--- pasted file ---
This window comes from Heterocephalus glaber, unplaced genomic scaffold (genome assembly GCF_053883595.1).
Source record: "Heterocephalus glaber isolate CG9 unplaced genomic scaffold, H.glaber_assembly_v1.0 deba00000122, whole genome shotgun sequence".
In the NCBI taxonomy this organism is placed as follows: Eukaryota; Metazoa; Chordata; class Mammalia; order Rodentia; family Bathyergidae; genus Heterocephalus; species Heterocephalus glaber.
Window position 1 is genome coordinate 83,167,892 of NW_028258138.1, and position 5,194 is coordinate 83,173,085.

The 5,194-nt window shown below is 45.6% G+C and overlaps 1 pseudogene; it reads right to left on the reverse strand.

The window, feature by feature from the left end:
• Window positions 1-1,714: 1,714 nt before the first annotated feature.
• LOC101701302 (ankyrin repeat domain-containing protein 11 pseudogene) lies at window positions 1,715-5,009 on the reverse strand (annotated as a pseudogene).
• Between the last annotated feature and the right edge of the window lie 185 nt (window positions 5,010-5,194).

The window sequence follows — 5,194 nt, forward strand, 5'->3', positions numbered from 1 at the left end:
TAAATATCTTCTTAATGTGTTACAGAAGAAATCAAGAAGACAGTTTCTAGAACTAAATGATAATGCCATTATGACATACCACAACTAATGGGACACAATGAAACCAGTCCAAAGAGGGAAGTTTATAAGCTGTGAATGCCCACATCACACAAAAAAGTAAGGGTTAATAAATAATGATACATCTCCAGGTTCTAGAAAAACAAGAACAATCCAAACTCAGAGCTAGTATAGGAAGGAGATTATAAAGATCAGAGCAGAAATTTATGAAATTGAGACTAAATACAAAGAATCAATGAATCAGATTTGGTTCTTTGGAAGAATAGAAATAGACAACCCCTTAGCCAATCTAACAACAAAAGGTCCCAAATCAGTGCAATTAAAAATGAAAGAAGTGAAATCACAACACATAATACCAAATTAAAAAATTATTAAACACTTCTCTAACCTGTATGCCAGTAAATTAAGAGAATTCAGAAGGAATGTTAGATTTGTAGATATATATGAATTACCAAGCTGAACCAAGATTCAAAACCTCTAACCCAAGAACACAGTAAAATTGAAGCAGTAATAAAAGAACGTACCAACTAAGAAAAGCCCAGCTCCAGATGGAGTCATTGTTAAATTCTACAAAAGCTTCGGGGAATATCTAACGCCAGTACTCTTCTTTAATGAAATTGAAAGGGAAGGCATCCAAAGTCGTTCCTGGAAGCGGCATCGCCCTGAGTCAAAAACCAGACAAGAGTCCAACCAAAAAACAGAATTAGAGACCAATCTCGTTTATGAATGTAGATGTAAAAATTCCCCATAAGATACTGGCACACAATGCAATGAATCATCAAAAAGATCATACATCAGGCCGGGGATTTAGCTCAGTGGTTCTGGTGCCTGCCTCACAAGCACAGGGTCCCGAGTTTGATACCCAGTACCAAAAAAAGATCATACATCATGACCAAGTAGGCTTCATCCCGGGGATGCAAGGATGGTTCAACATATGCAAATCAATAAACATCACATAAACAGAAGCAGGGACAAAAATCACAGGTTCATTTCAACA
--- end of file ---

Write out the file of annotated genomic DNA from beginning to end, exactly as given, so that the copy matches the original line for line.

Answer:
This window comes from Heterocephalus glaber, unplaced genomic scaffold (genome assembly GCF_053883595.1).
Source record: "Heterocephalus glaber isolate CG9 unplaced genomic scaffold, H.glaber_assembly_v1.0 deba00000122, whole genome shotgun sequence".
In the NCBI taxonomy this organism is placed as follows: Eukaryota; Metazoa; Chordata; class Mammalia; order Rodentia; family Bathyergidae; genus Heterocephalus; species Heterocephalus glaber.
Window position 1 is genome coordinate 83,167,892 of NW_028258138.1, and position 5,194 is coordinate 83,173,085.

The 5,194-nt window shown below is 45.6% G+C and overlaps 1 pseudogene; it reads right to left on the reverse strand.

The window, feature by feature from the left end:
• Window positions 1-1,714: 1,714 nt before the first annotated feature.
• LOC101701302 (ankyrin repeat domain-containing protein 11 pseudogene) lies at window positions 1,715-5,009 on the reverse strand (annotated as a pseudogene).
• Between the last annotated feature and the right edge of the window lie 185 nt (window positions 5,010-5,194).

The window sequence follows — 5,194 nt, forward strand, 5'->3', positions numbered from 1 at the left end:
TAAATATCTTCTTAATGTGTTACAGAAGAAATCAAGAAGACAGTTTCTAGAACTAAATGATAATGCCATTATGACATACCACAACTAATGGGACACAATGAAACCAGTCCAAAGAGGGAAGTTTATAAGCTGTGAATGCCCACATCACACAAAAAAGTAAGGGTTAATAAATAATGATACATCTCCAGGTTCTAGAAAAACAAGAACAATCCAAACTCAGAGCTAGTATAGGAAGGAGATTATAAAGATCAGAGCAGAAATTTATGAAATTGAGACTAAATACAAAGAATCAATGAATCAGATTTGGTTCTTTGGAAGAATAGAAATAGACAACCCCTTAGCCAATCTAACAACAAAAGGTCCCAAATCAGTGCAATTAAAAATGAAAGAAGTGAAATCACAACACATAATACCAAATTAAAAAATTATTAAACACTTCTCTAACCTGTATGCCAGTAAATTAAGAGAATTCAGAAGGAATGTTAGATTTGTAGATATATATGAATTACCAAGCTGAACCAAGATTCAAAACCTCTAACCCAAGAACACAGTAAAATTGAAGCAGTAATAAAAGAACGTACCAACTAAGAAAAGCCCAGCTCCAGATGGAGTCATTGTTAAATTCTACAAAAGCTTCGGGGAATATCTAACGCCAGTACTCTTCTTTAATGAAATTGAAAGGGAAGGCATCCAAAGTCGTTCCTGGAAGCGGCATCGCCCTGAGTCAAAAACCAGACAAGAGTCCAACCAAAAAACAGAATTAGAGACCAATCTCGTTTATGAATGTAGATGTAAAAATTCCCCATAAGATACTGGCACACAATGCAATGAATCATCAAAAAGATCATACATCAGGCCGGGGATTTAGCTCAGTGGTTCTGGTGCCTGCCTCACAAGCACAGGGTCCCGAGTTTGATACCCAGTACCAAAAAAAGATCATACATCATGACCAAGTAGGCTTCATCCCGGGGATGCAAGGATGGTTCAACATATGCAAATCAATAAACATCACATAAACAGAAGCAGGGACAAAAATCACAGGTTCATTTCAACA